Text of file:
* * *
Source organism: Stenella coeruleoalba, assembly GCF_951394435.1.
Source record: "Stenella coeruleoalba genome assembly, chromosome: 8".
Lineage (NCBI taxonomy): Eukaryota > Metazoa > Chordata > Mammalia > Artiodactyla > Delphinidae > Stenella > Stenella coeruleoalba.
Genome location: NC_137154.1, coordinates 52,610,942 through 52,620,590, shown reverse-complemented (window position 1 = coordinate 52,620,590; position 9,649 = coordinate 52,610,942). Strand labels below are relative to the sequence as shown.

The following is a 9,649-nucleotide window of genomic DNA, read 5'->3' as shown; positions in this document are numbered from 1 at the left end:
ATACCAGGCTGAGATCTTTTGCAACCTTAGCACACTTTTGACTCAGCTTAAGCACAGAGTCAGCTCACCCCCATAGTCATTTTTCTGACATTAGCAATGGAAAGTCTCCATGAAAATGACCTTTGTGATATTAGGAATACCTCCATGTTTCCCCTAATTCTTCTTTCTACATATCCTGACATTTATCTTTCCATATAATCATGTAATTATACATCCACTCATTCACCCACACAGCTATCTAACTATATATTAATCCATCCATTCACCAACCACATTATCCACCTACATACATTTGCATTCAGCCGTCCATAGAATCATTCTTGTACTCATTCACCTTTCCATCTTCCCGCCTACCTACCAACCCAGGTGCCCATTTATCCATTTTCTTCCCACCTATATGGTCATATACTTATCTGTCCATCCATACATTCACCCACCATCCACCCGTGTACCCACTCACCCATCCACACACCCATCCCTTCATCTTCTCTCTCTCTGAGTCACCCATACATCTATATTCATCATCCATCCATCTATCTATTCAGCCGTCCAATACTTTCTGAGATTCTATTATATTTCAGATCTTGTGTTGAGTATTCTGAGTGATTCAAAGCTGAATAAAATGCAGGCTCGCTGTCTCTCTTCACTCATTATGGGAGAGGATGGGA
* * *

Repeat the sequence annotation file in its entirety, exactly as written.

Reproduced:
Source organism: Stenella coeruleoalba, assembly GCF_951394435.1.
Source record: "Stenella coeruleoalba genome assembly, chromosome: 8".
Lineage (NCBI taxonomy): Eukaryota > Metazoa > Chordata > Mammalia > Artiodactyla > Delphinidae > Stenella > Stenella coeruleoalba.
Genome location: NC_137154.1, coordinates 52,610,942 through 52,620,590, shown reverse-complemented (window position 1 = coordinate 52,620,590; position 9,649 = coordinate 52,610,942). Strand labels below are relative to the sequence as shown.

The following is a 9,649-nucleotide window of genomic DNA, read 5'->3' as shown; positions in this document are numbered from 1 at the left end:
ATACCAGGCTGAGATCTTTTGCAACCTTAGCACACTTTTGACTCAGCTTAAGCACAGAGTCAGCTCACCCCCATAGTCATTTTTCTGACATTAGCAATGGAAAGTCTCCATGAAAATGACCTTTGTGATATTAGGAATACCTCCATGTTTCCCCTAATTCTTCTTTCTACATATCCTGACATTTATCTTTCCATATAATCATGTAATTATACATCCACTCATTCACCCACACAGCTATCTAACTATATATTAATCCATCCATTCACCAACCACATTATCCACCTACATACATTTGCATTCAGCCGTCCATAGAATCATTCTTGTACTCATTCACCTTTCCATCTTCCCGCCTACCTACCAACCCAGGTGCCCATTTATCCATTTTCTTCCCACCTATATGGTCATATACTTATCTGTCCATCCATACATTCACCCACCATCCACCCGTGTACCCACTCACCCATCCACACACCCATCCCTTCATCTTCTCTCTCTCTGAGTCACCCATACATCTATATTCATCATCCATCCATCTATCTATTCAGCCGTCCAATACTTTCTGAGATTCTATTATATTTCAGATCTTGTGTTGAGTATTCTGAGTGATTCAAAGCTGAATAAAATGCAGGCTCGCTGTCTCTCTTCACTCATTATGGGAGAGGATGGGA